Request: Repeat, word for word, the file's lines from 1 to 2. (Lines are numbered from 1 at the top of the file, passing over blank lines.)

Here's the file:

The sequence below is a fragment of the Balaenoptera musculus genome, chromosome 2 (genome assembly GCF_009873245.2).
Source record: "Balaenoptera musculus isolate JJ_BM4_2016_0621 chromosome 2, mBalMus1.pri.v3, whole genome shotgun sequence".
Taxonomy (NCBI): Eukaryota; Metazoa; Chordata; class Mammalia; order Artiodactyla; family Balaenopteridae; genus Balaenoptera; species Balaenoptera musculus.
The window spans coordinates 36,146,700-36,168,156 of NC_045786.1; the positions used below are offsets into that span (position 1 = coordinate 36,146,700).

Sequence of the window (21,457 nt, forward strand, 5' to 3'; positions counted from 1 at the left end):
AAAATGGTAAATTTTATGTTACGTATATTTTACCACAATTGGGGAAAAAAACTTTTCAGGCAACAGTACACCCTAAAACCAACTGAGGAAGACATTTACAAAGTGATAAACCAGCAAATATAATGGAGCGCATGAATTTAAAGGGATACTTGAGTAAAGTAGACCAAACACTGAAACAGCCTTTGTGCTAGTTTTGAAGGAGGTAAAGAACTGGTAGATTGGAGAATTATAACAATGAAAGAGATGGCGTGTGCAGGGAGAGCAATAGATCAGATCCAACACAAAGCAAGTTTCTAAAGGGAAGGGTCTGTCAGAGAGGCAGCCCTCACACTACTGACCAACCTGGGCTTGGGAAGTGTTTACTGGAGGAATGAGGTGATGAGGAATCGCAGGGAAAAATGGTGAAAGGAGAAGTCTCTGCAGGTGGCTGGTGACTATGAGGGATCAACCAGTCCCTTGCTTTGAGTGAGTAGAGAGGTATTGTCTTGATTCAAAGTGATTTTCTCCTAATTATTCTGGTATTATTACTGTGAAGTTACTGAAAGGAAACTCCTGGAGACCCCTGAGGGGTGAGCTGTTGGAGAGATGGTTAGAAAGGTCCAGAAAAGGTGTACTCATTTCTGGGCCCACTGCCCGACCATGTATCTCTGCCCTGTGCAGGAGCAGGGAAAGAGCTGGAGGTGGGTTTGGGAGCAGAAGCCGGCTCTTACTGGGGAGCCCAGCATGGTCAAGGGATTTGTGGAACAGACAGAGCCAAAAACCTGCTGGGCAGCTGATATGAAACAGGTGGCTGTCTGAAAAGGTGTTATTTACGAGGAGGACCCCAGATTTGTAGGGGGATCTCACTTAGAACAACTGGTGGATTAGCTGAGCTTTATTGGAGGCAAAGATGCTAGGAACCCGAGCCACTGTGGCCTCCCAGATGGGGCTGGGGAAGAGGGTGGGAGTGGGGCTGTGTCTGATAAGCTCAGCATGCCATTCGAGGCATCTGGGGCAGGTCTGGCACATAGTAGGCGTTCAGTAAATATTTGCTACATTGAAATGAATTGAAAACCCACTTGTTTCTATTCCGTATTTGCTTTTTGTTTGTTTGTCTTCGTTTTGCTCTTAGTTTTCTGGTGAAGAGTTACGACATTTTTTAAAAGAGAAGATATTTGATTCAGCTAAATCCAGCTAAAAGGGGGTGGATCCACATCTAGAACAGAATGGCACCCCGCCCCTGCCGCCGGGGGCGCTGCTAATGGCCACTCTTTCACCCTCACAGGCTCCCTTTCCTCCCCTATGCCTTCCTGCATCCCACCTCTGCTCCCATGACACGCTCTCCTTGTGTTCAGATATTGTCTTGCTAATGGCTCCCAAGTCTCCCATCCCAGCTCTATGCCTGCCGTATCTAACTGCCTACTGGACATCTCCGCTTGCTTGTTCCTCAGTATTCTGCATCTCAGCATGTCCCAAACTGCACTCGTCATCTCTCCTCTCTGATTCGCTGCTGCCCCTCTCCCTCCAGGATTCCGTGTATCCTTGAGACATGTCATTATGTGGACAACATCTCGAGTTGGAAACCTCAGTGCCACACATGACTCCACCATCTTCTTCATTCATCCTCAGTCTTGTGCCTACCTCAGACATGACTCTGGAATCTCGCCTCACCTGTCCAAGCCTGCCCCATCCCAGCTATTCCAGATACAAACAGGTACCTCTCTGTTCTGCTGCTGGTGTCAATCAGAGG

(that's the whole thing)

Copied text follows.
The sequence below is a fragment of the Balaenoptera musculus genome, chromosome 2 (genome assembly GCF_009873245.2).
Source record: "Balaenoptera musculus isolate JJ_BM4_2016_0621 chromosome 2, mBalMus1.pri.v3, whole genome shotgun sequence".